In this staff-picked online collection (curated by a food lover), we dig into reads that highlight favorite summer eats and the food systems behind them. The collection features touching food memoirs that give readers a glimpse into different food cultures and relationships with hunger; lessons from Indigenous botany; novels and children’s books inspired by blueberries and pickles; investigations on flawed food distribution and meat industries; research on sustainable practices as well as the geeky science of ice cream; intimate profiles on the service workers and farming communities that are the backbone of our food systems. The foods that we grow and eat makeup so much of who we are—our health, our identity, our culture, our society, our tastes. The selections here explore these themes and more. We hope you've worked up an appetite—these book selections are bound to make you hungry to read."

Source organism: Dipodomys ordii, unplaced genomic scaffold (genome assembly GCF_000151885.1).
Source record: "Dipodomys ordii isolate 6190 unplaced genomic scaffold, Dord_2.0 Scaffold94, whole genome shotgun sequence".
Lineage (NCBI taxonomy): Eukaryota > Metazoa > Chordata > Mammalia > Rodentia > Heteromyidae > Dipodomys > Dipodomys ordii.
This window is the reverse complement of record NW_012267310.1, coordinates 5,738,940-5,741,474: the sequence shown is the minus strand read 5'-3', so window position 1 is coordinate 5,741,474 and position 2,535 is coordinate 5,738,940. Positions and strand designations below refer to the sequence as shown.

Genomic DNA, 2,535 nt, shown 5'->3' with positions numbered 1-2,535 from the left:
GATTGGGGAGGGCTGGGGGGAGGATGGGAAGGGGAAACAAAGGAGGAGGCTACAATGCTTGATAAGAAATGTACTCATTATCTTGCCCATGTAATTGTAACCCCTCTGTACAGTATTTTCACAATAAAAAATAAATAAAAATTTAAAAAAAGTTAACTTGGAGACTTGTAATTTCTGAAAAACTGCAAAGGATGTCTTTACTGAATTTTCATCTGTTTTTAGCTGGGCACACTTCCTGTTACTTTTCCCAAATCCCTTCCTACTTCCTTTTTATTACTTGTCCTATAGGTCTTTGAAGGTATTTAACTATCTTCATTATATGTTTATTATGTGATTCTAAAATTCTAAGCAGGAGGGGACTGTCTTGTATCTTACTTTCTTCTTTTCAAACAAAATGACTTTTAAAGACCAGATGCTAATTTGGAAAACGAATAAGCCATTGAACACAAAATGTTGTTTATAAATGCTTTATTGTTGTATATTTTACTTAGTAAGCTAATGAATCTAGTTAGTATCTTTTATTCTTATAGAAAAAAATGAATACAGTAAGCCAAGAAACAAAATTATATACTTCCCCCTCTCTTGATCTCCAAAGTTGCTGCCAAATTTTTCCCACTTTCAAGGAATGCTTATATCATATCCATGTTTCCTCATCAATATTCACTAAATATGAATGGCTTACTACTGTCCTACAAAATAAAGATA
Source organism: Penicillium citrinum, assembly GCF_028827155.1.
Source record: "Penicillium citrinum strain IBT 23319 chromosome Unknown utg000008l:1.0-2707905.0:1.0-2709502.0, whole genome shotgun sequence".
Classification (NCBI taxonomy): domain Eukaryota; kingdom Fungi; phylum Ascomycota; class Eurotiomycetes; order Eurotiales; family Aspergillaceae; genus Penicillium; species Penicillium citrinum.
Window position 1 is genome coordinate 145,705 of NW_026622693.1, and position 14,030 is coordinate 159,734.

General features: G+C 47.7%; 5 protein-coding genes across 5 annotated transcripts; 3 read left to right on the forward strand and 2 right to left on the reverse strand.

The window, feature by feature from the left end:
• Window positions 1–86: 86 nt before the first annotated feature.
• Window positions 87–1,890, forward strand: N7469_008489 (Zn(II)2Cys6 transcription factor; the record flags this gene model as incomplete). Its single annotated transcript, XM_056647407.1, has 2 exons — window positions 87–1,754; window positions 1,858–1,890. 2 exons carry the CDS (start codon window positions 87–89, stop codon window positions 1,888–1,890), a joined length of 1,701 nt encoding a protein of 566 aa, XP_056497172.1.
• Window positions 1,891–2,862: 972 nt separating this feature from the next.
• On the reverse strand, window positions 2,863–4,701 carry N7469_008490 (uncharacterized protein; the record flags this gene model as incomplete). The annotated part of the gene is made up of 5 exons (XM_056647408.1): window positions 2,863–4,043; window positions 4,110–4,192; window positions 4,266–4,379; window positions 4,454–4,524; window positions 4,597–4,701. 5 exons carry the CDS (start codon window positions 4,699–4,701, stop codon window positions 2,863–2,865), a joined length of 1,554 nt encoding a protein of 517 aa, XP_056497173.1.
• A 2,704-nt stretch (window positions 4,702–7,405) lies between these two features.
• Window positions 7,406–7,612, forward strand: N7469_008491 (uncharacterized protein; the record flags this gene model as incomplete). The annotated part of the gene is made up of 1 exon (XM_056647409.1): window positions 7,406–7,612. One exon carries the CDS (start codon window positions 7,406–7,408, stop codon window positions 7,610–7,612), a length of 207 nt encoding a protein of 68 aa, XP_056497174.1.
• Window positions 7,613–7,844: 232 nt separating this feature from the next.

-- Lauren Young


Foods of Summer explores the history of some of our indigenous foods and plants, while looking at the development of farmer's markets, and how we can create more equitable and sustainable food systems in a warming climate. Included are fun stories, from the the war over bananas, to the chemistry of ice cream.


Staff Picks is curated and designed each month by the Gottesman Libraries' staff to highlight resources on educational topics and themes of special interest.


Everett Cafe: What Trees Tell Us